Resource Concepts, Inc.
Celebrating 31 Years 1978-2009
Engineering • Surveying • Resources & Environmental Services
Name of Community: Kingsbury
Date: July, 2004
Project Title: Kingsbury Unit 4 - Thinning and Brush Removal
Vegetative Fuel and Topography: The Kingsbury Unit 4 prescription area is characterized by a second growth stand of Jeffery pine with white fir, sugar pine, and incense cedar below 7,000 feet. Above 7,000 feet, white fir and red fir dominate the stand, especially on north slopes. Brush covers open areas and is an understory (ladder fuel) component in most of the area. The stocking level of trees ranges from 40 square feet of basal area per acre to 400 square feet of basal area per acre with an average of 200 square feet of basal area per acre. Some areas have large accumulations of dead and down fuels, exceeding 80 tons per acre.
Worst Case Scenario / Hazard: The entire treatment area is below the residential and commercial properties at the top of the ridge at Kingsbury. A wind driven fire up any of those drainages would be uncontrollable and likely destroy properties at the top of Kingsbury. The Gondola Fire (2003) exhibited this behavior.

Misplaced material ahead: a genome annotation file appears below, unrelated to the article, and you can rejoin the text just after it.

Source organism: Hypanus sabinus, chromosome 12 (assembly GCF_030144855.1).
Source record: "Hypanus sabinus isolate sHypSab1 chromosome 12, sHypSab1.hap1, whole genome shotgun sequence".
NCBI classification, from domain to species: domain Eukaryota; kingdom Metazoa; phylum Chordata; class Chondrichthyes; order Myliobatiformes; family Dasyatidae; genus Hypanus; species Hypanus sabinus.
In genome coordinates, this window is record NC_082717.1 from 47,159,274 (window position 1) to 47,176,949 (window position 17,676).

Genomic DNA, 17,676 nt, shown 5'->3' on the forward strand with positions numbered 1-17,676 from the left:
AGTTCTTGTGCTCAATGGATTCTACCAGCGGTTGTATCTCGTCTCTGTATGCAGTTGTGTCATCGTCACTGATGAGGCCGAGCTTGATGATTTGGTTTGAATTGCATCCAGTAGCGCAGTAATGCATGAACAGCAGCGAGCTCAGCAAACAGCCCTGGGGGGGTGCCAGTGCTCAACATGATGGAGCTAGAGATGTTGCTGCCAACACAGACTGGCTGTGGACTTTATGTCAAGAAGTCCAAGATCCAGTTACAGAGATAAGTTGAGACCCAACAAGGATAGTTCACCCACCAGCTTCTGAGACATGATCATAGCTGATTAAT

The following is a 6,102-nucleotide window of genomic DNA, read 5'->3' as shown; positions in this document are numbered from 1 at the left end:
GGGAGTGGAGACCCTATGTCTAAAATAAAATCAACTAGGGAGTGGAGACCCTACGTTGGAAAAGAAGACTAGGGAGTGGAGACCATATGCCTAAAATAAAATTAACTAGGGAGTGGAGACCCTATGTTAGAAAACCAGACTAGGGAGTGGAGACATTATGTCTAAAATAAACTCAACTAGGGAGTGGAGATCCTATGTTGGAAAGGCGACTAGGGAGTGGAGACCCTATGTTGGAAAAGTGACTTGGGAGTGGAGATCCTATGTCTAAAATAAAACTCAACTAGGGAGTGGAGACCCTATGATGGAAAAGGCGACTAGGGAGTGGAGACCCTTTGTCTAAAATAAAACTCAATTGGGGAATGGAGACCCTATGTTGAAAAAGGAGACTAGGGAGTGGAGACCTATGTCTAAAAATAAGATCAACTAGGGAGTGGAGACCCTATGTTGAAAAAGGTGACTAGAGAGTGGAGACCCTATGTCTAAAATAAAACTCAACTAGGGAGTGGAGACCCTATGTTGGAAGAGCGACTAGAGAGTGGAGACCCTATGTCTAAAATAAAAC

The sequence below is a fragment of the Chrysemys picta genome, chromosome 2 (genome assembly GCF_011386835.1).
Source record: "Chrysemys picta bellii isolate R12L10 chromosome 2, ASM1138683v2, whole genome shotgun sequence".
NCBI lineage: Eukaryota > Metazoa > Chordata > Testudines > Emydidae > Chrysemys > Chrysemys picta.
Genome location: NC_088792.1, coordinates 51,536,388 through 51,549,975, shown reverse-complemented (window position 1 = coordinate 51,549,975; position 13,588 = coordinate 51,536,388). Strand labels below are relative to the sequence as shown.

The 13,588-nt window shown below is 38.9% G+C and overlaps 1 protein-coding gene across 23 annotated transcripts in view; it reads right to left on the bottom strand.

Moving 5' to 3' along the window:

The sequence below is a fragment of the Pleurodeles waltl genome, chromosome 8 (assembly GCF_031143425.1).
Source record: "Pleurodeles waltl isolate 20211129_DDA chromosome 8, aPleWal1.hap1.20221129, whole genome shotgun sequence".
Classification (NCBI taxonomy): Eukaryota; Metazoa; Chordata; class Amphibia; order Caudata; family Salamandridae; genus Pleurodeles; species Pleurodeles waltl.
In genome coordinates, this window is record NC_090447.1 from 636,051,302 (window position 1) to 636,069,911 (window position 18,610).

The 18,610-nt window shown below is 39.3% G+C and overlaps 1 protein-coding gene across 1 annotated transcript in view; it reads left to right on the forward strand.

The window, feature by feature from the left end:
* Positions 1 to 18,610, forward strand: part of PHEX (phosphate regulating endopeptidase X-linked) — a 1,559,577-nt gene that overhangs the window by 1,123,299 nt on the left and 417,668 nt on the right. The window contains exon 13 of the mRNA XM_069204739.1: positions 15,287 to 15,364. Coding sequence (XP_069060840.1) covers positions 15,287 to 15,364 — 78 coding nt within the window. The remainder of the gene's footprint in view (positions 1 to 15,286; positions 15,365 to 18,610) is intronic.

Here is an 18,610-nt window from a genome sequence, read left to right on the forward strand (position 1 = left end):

Because of large expanses of fuels below and upwind of the community, this project ranks as #3 priority for the TDFPD.
West side of the ridge at the top of Kingsbury. See Figure 11-12 for details
Given slopes and topography, the treatment in this area must be aggressive to be effective. The area will have to have sufficient treatment to control a direct flame front under extreme fire conditions.
Remove or thin brush understory to lower fire intensity and reduce ladder fuels. Remove dead and down material. Spacing between remaining bushes should be 2-3 times the height of brush and in open areas near trees at least two times the height of the trees. Remove 50% of existing brush in open areas to break up the continuity of brush fields. Remove brush and smaller trees from underneath residual trees and to a distance of 10 feet from the crown of the tree. A brush masticator or “Bull Hog” could be used where slopes are less than 30%. Aerial systems or other steep slope methods should be explored on area greater than 30%. Grind the brush and leave as mulch, or hand cut, pile, and burn. Use of herbicide could reduce sprouting of some species.
Thin forest stand from below, removing smaller trees and leaving larger ones to achieve the desired stocking rate of 80 to 100 square feet of basal area per acre. Where dominant trees are left, prune limbs to 15 feet above the ground and maintain a minimum tree spacing of 10 to 20 feet between crowns. Remove trees heavily infected with dwarf mistletoe or other disease.
*Prescribed fire could be used to reduce the brush understory, and desired where feasible to return fire to the landscape. It should only be applied in areas after thinning and slash pile burning are complete to maintain fire control.